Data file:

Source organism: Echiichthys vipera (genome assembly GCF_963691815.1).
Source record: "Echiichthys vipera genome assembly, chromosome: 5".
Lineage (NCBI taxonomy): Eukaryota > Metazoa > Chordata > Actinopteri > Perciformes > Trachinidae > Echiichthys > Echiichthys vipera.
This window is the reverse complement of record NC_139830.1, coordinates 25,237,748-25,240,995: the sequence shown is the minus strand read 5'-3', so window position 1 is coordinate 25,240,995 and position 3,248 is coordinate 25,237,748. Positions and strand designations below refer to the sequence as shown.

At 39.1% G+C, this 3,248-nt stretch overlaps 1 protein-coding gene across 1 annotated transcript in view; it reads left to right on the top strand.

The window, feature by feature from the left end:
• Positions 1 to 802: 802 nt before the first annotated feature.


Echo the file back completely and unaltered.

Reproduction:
Source organism: Echiichthys vipera (genome assembly GCF_963691815.1).
Source record: "Echiichthys vipera genome assembly, chromosome: 5".
Lineage (NCBI taxonomy): Eukaryota > Metazoa > Chordata > Actinopteri > Perciformes > Trachinidae > Echiichthys > Echiichthys vipera.
This window is the reverse complement of record NC_139830.1, coordinates 25,237,748-25,240,995: the sequence shown is the minus strand read 5'-3', so window position 1 is coordinate 25,240,995 and position 3,248 is coordinate 25,237,748. Positions and strand designations below refer to the sequence as shown.

At 39.1% G+C, this 3,248-nt stretch overlaps 1 protein-coding gene across 1 annotated transcript in view; it reads left to right on the top strand.

The window, feature by feature from the left end:
• Positions 1 to 802: 802 nt before the first annotated feature.